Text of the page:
NETWORK CARD – early IBM XT circa 1982 – 1983
Courtesy of Dr. Bob Broeg, Computer Science Division

MEMORY MODULES, early IBM XT circa mid to late 1980s
Courtesy of Dr. Bob Broeg, Computer Science Division

Each memory stick hold 1 kilobyte of data.

appleiism (1)APPLE II disk drive circa late 70’s and early 80’s
Courtesy of Dr. Bob Broeg, Computer Science Division

When it was introduced in 1977, the Apple II computer, like other personal computers of that era, used an ordinary cassette tape player to store programs and data. The Disk II floppy drive, developed in 1978 by Apple cofounder Steve Wozniak, was a major factor in the early dominance of the personal computer market by Apple Computer. It originally sold for $495 (with inflation, this is the equivalent of $1,400 in 2003).

mac2smMACINTOSH COMPUTER circa mid 1984
Courtesy of Dr. Hilda Roselli, College of Education Dean

The Macintosh was the successor to the popular Apple II. It was the first successful personal computer to use a graphical user interface (GUI) with a mouse, windows and drop down menus. (The Apple Lisa was the first to use GUI, but was not successful.) The first Mac had 128 kilobytes of memory (1/8 of a megabyte) and one floppy drive. It was the first personal computer to use the 3.5 inch floppy disks, which are still in use today.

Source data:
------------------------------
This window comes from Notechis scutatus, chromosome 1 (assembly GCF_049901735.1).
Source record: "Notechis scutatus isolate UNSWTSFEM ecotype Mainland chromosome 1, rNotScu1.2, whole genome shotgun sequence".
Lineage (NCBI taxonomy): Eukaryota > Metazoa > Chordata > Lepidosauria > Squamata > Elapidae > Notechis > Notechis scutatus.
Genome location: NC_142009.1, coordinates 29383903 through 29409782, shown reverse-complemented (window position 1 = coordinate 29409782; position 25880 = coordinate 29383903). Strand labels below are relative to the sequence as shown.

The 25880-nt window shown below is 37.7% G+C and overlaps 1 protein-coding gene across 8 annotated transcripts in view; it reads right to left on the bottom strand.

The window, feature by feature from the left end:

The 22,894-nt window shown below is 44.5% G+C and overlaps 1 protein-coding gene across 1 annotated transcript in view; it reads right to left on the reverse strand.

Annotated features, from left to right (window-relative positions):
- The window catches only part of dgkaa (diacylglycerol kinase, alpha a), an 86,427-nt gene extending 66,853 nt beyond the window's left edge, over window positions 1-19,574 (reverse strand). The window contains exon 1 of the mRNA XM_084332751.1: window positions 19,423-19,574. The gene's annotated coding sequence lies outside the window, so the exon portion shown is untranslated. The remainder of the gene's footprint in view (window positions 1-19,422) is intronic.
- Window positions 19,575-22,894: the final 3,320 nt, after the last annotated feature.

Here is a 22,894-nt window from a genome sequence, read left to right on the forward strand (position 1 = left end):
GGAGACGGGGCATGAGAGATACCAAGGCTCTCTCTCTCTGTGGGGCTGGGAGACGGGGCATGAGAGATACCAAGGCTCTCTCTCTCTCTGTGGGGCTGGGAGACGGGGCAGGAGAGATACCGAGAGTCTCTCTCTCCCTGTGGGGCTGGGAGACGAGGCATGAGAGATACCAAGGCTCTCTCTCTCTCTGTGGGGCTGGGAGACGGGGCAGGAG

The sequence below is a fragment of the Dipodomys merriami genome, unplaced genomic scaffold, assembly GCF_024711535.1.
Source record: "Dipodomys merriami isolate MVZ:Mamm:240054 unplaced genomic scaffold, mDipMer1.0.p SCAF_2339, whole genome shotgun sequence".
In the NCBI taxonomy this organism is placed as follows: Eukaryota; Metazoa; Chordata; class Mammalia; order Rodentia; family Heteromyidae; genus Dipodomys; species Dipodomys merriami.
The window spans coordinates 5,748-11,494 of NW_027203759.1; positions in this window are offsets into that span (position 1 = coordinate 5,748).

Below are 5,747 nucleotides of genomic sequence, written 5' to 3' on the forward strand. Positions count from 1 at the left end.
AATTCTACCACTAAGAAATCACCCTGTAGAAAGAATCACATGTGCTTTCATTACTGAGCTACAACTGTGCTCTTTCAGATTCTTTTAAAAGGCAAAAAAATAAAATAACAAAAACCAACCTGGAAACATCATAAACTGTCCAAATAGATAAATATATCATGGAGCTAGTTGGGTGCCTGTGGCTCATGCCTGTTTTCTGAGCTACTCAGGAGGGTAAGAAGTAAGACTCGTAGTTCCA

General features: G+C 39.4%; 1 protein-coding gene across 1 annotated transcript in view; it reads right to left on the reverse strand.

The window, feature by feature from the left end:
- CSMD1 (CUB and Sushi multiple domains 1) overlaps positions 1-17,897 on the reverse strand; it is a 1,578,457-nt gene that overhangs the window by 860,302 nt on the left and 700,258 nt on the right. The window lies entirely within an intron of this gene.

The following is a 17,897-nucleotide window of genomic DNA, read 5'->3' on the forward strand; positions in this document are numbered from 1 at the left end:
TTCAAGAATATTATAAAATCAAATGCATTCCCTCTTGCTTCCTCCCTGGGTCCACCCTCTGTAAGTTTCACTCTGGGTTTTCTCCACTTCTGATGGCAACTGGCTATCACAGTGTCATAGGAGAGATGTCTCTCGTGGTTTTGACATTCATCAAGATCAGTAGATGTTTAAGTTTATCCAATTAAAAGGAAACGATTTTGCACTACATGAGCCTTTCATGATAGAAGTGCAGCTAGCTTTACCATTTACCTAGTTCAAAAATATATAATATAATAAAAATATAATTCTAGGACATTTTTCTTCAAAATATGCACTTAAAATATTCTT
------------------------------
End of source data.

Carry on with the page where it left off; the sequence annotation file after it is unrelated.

WANG PRINTER FONT BANDS circa 1990Courtesy of Jim Birken, University Advancement

The font type on a printout from the Wang printer was altered by changing the band of type in the printer.

Courtesy of Jim Birken, University Advancement

Early LaserJet printers had cartridges of various fonts which could be changed to vary the printout.

A BRIEF TIMELINE: 1975 – 2004

There are numerous timelines available on the Internet which are more comprehensive than the one below. This timeline highlights events which apply to the items in this exhibit.


      • heathcropsmPopular Electronics publishes an article in its January 1975 issue by MITS announcing the Altair 8800 computer for US$397 in kit form, or US$439 assembled. It features a 2-MHz Intel 8080 processor, and 256 bytes of RAM.
      • IBM’s Entry Level Systems unit unveils the IBM 5100 Portable Computer. It is a briefcase-size minicomputer with BASIC, 16 KB RAM expandable to 64 KB, tape storage drive holding 204 KB per tape, keyboard, and built-in 5-inch screen. The code name during development was Project Mercury. It weighed 55 pounds and the price is over US$10,000.
      • The October issue of MITS’ Computer Notes newsletter announces the availability of BASIC 2.0 from Micro Soft for the Altair 8800, in 4K and 8K editions. (This is the earliest known reference to “Micro Soft”.) Also announced was a new Altair 680 based on the Motorola 6800 processor. The price is US$293 as an unassembled kit.
      • By December MITS has sold 2,000 Altair 8800 systems


      • appleiism (1)Steve Jobs and Steve Wozniak incorporate the
        Apple Computer Company, on April Fool’s Day. By July the Apple I computer board is sold in kit form, and delivered to stores.